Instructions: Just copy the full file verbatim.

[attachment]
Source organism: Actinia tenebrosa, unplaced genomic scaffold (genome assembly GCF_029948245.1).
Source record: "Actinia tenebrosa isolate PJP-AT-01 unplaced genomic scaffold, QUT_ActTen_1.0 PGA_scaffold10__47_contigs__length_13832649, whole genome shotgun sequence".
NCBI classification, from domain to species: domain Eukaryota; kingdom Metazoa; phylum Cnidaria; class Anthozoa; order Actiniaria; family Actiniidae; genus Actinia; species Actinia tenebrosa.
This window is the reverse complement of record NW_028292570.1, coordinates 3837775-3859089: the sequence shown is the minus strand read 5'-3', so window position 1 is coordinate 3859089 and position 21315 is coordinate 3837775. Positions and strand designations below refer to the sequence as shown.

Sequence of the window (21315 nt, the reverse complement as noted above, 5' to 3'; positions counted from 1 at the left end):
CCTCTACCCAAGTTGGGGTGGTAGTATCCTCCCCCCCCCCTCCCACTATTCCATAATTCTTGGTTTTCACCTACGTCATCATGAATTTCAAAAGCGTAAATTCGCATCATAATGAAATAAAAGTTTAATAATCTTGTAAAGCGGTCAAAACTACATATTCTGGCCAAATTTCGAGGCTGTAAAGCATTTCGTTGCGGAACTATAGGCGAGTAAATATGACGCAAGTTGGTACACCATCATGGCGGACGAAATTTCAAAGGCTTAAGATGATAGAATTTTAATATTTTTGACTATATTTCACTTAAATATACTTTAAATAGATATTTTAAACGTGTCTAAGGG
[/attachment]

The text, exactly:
Source organism: Actinia tenebrosa, unplaced genomic scaffold (genome assembly GCF_029948245.1).
Source record: "Actinia tenebrosa isolate PJP-AT-01 unplaced genomic scaffold, QUT_ActTen_1.0 PGA_scaffold10__47_contigs__length_13832649, whole genome shotgun sequence".
NCBI classification, from domain to species: domain Eukaryota; kingdom Metazoa; phylum Cnidaria; class Anthozoa; order Actiniaria; family Actiniidae; genus Actinia; species Actinia tenebrosa.
This window is the reverse complement of record NW_028292570.1, coordinates 3837775-3859089: the sequence shown is the minus strand read 5'-3', so window position 1 is coordinate 3859089 and position 21315 is coordinate 3837775. Positions and strand designations below refer to the sequence as shown.

Sequence of the window (21315 nt, the reverse complement as noted above, 5' to 3'; positions counted from 1 at the left end):
CCTCTACCCAAGTTGGGGTGGTAGTATCCTCCCCCCCCCCTCCCACTATTCCATAATTCTTGGTTTTCACCTACGTCATCATGAATTTCAAAAGCGTAAATTCGCATCATAATGAAATAAAAGTTTAATAATCTTGTAAAGCGGTCAAAACTACATATTCTGGCCAAATTTCGAGGCTGTAAAGCATTTCGTTGCGGAACTATAGGCGAGTAAATATGACGCAAGTTGGTACACCATCATGGCGGACGAAATTTCAAAGGCTTAAGATGATAGAATTTTAATATTTTTGACTATATTTCACTTAAATATACTTTAAATAGATATTTTAAACGTGTCTAAGGG